ABB: Motoring Toward Greater Energy Efficiency
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Jesse Henson wants you to think of motors the way you think of lightbulbs.
Most people recognize the energy and cost savings to be had by switching from incandescent bulbs to LED light sources. In the same way, they should see the advantages of swapping out anachronistic, clunky motors for newer alternatives, said Henson, president of ABB’s NEMA Motors Division.
“You’ve [still] got the old incandescent lightbulbs out there—which are your motors—that need to be replaced with newer technology,” Henson told the NAM.
Not too different from 1921: The humble motor, which Henson says has “really not changed much in over 100 years,” is ubiquitous in manufacturing. Motors are found in factories in fans, pumps, compressors and more, powering everything from systemwide HVAC systems to individual power tools. But new technology could make them much more efficient and environmentally friendly—and save manufacturers a lot of money in the process.
Motor movement: ABB is working to change the way motors are used across the manufacturing sector, where they account for the lion’s share of expended electricity—approximately 70%, according to the U.S. Department of Energy.
- A sizable portion of that electricity is wasted because the motors using it are running constantly, consuming energy even when no task is being performed, Henson noted. That’s a costly reality for manufacturers.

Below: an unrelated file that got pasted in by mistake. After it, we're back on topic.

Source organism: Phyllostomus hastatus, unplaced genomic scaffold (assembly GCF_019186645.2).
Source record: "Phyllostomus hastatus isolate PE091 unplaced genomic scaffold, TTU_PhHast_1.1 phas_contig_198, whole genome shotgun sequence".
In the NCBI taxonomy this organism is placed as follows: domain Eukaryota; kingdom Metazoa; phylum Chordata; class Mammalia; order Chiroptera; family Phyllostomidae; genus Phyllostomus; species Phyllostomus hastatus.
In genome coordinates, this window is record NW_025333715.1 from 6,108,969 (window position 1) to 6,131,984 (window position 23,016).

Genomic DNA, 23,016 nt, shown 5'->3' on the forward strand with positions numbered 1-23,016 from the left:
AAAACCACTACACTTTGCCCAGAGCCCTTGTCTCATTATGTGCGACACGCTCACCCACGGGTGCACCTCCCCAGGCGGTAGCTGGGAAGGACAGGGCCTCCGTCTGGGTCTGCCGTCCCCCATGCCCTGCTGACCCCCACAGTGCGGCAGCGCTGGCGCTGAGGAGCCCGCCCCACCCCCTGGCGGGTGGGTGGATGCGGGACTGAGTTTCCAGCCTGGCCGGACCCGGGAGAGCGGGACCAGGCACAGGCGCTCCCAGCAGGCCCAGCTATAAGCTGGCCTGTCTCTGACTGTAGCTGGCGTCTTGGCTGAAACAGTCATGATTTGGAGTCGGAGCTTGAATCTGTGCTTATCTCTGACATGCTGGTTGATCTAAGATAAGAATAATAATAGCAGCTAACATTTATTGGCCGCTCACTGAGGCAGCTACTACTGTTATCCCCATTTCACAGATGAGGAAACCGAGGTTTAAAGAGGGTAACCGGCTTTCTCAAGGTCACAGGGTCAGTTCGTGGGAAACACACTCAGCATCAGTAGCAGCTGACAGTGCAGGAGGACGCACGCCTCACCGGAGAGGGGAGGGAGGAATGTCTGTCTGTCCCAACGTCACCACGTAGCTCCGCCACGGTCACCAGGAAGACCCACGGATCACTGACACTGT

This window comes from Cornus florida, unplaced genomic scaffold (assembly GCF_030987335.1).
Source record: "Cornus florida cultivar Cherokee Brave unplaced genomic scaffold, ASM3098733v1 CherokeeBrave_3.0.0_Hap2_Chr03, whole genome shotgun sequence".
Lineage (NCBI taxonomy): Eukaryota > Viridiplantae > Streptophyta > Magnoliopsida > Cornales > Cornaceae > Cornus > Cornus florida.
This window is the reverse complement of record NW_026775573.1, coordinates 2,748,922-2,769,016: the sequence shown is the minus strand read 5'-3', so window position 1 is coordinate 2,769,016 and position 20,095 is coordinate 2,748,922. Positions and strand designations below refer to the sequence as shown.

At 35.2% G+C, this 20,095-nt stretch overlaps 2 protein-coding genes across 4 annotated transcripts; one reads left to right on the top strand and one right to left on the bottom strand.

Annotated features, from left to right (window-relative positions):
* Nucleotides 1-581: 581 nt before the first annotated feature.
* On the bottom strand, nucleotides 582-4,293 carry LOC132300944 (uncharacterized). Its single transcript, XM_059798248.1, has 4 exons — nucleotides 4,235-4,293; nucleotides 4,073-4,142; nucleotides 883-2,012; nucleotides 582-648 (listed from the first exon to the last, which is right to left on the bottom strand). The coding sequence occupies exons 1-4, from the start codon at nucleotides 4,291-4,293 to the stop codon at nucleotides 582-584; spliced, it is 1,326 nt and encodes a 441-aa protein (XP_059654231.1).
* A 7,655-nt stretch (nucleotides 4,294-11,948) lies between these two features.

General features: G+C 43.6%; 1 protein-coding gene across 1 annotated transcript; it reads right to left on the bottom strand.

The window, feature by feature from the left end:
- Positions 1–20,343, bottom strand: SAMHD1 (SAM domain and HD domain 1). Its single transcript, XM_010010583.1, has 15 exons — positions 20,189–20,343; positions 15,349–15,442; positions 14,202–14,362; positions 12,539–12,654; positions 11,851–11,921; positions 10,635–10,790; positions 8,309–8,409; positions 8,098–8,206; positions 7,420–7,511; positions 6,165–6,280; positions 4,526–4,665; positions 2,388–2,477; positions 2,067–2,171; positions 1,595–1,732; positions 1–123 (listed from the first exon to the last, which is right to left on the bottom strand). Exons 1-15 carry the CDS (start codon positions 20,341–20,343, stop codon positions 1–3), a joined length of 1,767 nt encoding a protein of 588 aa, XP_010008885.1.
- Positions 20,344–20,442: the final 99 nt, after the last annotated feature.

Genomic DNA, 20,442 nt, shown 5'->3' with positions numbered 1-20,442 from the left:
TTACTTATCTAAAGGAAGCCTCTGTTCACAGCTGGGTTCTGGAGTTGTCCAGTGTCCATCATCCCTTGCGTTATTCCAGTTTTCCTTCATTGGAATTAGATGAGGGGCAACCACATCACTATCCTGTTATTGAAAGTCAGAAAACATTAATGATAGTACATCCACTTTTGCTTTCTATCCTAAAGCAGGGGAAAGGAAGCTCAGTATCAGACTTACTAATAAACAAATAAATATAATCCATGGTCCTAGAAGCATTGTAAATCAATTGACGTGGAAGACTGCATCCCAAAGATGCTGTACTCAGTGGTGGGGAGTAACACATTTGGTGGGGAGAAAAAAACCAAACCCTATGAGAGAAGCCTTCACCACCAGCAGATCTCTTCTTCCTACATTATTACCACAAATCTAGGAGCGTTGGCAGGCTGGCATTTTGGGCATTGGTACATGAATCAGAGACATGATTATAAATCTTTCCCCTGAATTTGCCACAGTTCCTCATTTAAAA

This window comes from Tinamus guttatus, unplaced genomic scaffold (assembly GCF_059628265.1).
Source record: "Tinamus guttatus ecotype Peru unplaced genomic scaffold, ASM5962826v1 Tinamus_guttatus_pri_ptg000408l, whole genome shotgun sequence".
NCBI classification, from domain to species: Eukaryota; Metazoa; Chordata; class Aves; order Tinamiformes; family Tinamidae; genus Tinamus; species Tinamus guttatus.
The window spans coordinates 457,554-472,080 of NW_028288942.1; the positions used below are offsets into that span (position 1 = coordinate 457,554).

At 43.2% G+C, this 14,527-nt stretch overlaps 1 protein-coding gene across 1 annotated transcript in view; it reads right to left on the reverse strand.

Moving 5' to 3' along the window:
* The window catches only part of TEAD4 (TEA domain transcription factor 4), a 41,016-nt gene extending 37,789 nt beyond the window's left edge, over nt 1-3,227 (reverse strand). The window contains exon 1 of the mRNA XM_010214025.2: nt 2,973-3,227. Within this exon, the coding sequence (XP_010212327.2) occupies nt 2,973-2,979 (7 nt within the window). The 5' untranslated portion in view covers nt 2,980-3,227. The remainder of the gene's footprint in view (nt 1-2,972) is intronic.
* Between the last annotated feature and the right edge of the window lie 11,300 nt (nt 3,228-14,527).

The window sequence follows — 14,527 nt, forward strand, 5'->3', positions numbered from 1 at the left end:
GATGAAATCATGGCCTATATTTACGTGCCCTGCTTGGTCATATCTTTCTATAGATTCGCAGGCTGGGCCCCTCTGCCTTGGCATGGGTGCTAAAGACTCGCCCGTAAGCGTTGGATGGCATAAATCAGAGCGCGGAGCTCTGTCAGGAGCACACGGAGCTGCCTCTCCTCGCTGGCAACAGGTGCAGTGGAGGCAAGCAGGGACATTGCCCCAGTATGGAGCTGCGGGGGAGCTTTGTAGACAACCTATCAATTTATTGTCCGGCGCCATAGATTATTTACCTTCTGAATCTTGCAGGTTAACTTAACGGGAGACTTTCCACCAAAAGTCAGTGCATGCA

Use only what is needed: ABB’s variable speed drives address this problem, allowing manufacturers to tailor a motor’s speed to the job it is doing. “That’s how you save energy,” Henson said.
- Adding a drive to a motor-driven system typically reduces power consumption by 25%, according to ABB.
- However, most companies aren’t getting that level of efficiency—just a quarter of motors in use today have such energy-saving drives, Henson noted.
No rare-earths needed: Of particular importance at a time of global supply-chain disruption is the fact that ABB motors achieve higher levels of efficiency without using rare-earth magnets.
- ABB’s EC Titanium motor, for example, does not use rare earths. Instead, it employs synchronous reluctance (the conversion of electrical energy to mechanical) technology and ferrite magnets for an even higher level of efficiency.
Easy savings: In fact, just by adding the EC Titanium motor drive to a fan array with 50 motors, one ABB manufacturing customer that already used drives cut its electricity consumption in half.
- The company slashed its annual energy bill from $20,000 to $10,000, according to Henson.
The last word: “We want to continue embracing sustainability . . . today and into the future,” said Henson. “These motors and drives are truly a game-changer in our marketplace today.”